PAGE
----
There’s no change to Bleday’s report: Part of Bleday’s 2019 breakout at Vanderbilt — he hit four homers as a sophomore and slugged .511, then hit 26 as a junior and slugged .717 — was because his 2018 power was hindered by a severe oblique injury that caused him to miss half of the season. Healthy Bleday was not only one of the more polished hitters in his draft class but one of the most physically gifted as well. In addition to having a superlative feel for the strike zone, Bleday is also short to the ball but still creates lift. He murders offspeed stuff, has all-fields ability, and can mishit balls with power — a complete offensive package. He’s also pretty fast, and his instincts in the outfield could make him a plus corner defender. I expect him to move pretty quickly and be an above-average everyday player. Even though it’s dictated by circumstance (the pandemic), it feels odd to write that about a 23-year-old who has played just 38 pro games. (Alternate site, Fall Instructional League)

Signed: July 2nd Period, 2015 from Bahamas (ARI)
Age 23.2 Height 5′ 11″ Weight 184 Bat / Thr L / R FV 55
Tool Grades (Present/Future)
Hit Raw Power Game Power Run Fielding Throw
40/40 60/60 50/55 60/60 55/60 60

Chisholm has whiffed in 30% of his career plate appearances, partially a product of a sophomoric approach to hitting and otherwise due to him arguably being too explosive for his own good. But that twitch and violence, Jazz’s awesome ability to uncoil his body from the ground up and rotate with incredible speed, the natural lift in his swing — many of the things that make him whiff-prone also make him exciting, and give him a chance to be an impact offensive player who also plays a premium defensive position very well. His skillset is somewhere on the Chris Taylor/Javier Báez continuum of strikeout/power offensive profiles at a premium defensive position, though the low-end of his potential outcomes looks like Freddy Galvis: a plus-gloved shortstop who hits for power, but with an OBP around .300.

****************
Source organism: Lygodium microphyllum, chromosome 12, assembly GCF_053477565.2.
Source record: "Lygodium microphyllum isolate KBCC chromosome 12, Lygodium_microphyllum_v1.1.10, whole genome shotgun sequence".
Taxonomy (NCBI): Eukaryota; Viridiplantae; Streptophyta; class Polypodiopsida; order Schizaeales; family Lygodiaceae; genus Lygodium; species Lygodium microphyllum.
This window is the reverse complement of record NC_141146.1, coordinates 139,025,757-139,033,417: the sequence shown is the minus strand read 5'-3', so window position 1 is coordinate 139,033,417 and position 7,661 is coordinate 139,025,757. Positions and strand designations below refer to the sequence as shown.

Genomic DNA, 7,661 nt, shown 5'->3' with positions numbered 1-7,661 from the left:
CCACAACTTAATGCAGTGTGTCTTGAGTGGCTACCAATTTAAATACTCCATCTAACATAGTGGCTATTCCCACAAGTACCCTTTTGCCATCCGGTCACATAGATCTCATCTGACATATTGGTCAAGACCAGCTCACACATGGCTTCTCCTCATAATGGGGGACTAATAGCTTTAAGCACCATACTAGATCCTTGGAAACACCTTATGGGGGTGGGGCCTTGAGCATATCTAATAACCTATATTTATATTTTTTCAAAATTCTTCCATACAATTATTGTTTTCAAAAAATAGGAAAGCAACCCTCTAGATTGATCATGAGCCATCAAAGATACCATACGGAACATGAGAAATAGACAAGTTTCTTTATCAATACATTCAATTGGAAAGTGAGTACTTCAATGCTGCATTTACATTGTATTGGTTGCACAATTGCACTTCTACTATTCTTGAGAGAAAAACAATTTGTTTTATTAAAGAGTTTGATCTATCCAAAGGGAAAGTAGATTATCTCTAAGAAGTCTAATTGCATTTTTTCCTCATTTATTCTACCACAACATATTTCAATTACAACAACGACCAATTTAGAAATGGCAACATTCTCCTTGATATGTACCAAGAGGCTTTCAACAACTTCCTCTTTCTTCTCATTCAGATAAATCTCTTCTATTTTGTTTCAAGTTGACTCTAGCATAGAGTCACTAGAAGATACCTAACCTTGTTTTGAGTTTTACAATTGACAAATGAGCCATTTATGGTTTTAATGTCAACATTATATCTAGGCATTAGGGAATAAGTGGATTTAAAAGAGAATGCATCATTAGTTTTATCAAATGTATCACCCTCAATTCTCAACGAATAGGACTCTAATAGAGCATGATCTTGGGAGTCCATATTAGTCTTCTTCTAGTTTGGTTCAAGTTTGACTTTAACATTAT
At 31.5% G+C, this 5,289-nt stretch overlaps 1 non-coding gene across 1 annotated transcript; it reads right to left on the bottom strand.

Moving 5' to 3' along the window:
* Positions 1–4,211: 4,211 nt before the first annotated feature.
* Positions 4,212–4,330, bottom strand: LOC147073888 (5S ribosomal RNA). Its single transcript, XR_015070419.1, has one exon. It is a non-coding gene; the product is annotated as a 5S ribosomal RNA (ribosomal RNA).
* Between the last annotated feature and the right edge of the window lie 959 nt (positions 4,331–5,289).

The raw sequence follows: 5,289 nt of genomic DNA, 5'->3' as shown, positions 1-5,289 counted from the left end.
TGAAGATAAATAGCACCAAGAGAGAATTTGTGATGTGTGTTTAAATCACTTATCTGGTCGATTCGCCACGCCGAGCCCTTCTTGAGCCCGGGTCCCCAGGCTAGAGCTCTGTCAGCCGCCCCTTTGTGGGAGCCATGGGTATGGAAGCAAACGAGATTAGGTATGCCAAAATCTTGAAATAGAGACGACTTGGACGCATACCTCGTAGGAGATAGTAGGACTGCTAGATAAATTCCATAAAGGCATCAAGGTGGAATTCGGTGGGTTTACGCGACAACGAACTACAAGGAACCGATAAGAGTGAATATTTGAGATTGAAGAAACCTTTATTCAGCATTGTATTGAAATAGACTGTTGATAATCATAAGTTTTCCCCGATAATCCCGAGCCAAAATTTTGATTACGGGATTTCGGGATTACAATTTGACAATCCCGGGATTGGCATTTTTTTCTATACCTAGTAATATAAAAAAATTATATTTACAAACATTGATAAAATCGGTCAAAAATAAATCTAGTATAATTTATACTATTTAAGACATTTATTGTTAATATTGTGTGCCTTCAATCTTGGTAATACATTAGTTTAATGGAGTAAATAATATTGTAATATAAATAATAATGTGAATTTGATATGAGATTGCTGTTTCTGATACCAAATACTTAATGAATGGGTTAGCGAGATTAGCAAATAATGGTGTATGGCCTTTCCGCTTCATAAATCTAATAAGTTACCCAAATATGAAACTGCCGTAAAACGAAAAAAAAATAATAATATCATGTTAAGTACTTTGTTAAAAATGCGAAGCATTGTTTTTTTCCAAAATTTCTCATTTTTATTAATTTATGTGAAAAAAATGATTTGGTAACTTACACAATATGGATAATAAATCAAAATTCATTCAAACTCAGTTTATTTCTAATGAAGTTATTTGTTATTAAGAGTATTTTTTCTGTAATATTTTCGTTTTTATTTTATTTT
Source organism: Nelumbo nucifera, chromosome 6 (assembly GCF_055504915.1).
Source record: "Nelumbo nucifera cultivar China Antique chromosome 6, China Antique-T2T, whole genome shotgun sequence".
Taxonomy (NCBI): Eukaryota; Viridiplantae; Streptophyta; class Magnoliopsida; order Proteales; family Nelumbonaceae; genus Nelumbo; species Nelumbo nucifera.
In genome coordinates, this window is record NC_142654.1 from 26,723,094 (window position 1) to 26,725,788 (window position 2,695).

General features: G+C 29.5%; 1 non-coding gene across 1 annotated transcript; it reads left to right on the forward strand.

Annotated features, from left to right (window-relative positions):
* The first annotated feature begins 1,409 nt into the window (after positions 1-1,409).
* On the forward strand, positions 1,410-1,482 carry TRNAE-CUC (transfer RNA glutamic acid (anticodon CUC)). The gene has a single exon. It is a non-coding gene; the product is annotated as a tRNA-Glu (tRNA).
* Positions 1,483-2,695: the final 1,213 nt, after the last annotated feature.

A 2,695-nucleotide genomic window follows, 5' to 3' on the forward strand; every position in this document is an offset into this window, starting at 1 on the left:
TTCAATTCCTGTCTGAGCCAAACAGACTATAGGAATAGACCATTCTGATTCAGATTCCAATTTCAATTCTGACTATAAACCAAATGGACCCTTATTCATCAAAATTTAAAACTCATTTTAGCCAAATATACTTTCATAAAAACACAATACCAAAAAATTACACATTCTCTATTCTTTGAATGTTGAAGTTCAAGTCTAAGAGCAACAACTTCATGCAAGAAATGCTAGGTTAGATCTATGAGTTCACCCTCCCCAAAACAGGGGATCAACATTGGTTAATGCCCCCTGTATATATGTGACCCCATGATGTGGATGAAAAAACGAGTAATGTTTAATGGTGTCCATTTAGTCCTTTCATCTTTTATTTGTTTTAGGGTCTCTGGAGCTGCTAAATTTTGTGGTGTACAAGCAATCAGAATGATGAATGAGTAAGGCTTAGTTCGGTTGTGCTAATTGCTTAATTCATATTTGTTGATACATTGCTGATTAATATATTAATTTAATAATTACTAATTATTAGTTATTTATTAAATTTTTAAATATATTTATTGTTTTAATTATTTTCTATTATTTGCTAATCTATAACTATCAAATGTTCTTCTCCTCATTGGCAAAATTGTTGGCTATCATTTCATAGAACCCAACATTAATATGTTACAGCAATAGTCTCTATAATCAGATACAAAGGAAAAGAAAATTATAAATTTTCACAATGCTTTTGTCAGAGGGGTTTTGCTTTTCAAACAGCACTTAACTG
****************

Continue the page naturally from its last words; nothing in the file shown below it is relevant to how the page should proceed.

I wanted to see another year of plus walk rates before declaring that to be a true part of the skillset (Chisholm walked 11% of the time in 2019, up from a career 8%), but the pandemic made that impossible and Jazz earned the everyday second base job in Miami with his 2021 spring performance. His power is real (a 91.4 mph average exit velo would put him in the top 40 of the majors, while 48% of his balls in play being over 95 mph would be in the top 30), the lift is there (he has a career groundball rate in the low 30% range and a 17 degree average launch angle according to a source), and Jazz is athletic enough to be a plus defender at shortstop. The contrast between Chisholm and the ultra-steady Miguel Rojas is very stark, and it will be interesting to see how Miami handles the dynamic there over the next couple of seasons. (Alternate site, MLB)

50 FV Prospects

Signed: July 2nd Period, 2015 from Dominican Republic (MIA)
Age 23.0 Height 6′ 4″ Weight 217 Bat / Thr R / R FV 50
Tool Grades (Present/Future)
Fastball Slider Changeup Command Sits/Tops
60/60 50/60 45/55 45/50 93-97 / 99

The Marlins have been pretty cagey about what sort of “infection” ultimately ended Cabrera’s work at the 2020 alternate site. Before he was shut down, though, his alt site pitch data indicated his changeup might have become an elite weapon. There are already folks in baseball who prefer Cabrera to fellow Marlin Sixto Sánchez because his breaking ball has more two-plane sweep than Sixto’s lateral slider. Like Sánchez, Cabrera’s fastball spin axis resides in a bat-missing Bermuda Triangle and it doesn’t generate swings and misses even though it’s very hard. While there’s almost no strike-throwing relief risk here, there is some related to injury. In addition to his weird 2020 infection, Cabrera has dealt with a biceps nerve issue early in 2021, and only began playing catch again shortly before this list published. If healthy, he’s likely to contribute to the big club in 2021 either as yet another young rotation piece or as a three-pitch relief weapon with huge stuff, which Miami sorely lacks at the back of their bullpen. (Alternate site)